California solar surplus creates windfall for Arizona

June 02, 2016

Have you ever wondered what happens to energy when no one is using it? Public radio station KJZZ recently discussed California’s rising surplus of solar energy and how surrounding states, like Arizona, are being paid to take the extra power.

The article explains that solar panels in California and the Southwest are churning out power midday while customer demand is low. Because of California’s extensive renewable resources, the state has a surplus of energy that pushes the market price down to where APS and other utilities are paid to take the excess.

“This is the warning utilities are sounding about the advent of solar: It’s an intermittent resource and does not always match demand,” KJZZ says.

Brad Albert, APS director of resource management, says that better integrating renewables is important and “at stake is the reliability of the grid.”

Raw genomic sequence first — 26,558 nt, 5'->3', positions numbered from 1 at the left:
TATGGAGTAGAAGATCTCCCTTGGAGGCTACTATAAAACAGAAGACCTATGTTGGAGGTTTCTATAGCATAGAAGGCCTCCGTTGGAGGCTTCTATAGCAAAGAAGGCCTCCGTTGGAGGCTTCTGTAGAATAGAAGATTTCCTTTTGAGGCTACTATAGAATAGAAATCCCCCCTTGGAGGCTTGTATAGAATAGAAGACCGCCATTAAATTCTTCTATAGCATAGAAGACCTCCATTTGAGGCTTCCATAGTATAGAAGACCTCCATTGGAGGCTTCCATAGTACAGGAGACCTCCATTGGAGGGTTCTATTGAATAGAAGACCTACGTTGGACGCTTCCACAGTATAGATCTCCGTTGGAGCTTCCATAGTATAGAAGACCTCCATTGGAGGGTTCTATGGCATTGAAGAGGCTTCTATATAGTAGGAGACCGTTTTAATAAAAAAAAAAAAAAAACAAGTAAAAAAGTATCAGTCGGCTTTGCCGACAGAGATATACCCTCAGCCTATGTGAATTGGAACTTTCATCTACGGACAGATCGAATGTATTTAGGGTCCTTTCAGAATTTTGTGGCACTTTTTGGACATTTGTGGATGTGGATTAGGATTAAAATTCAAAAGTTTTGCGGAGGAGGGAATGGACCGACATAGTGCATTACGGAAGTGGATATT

APS has initiated several proposals to address these issues by encouraging customers to use energy when it’s plentiful, such as midday. In our recently filed rate review, we are seeking to change residential time-of-use hours from 12-7 p.m. to 3-8 p.m., which would result in lower-priced electricity when solar panels are producing the most.

APS has also launched the Solar Innovation Study in an effort to integrate this advanced technology and help customers save energy and money.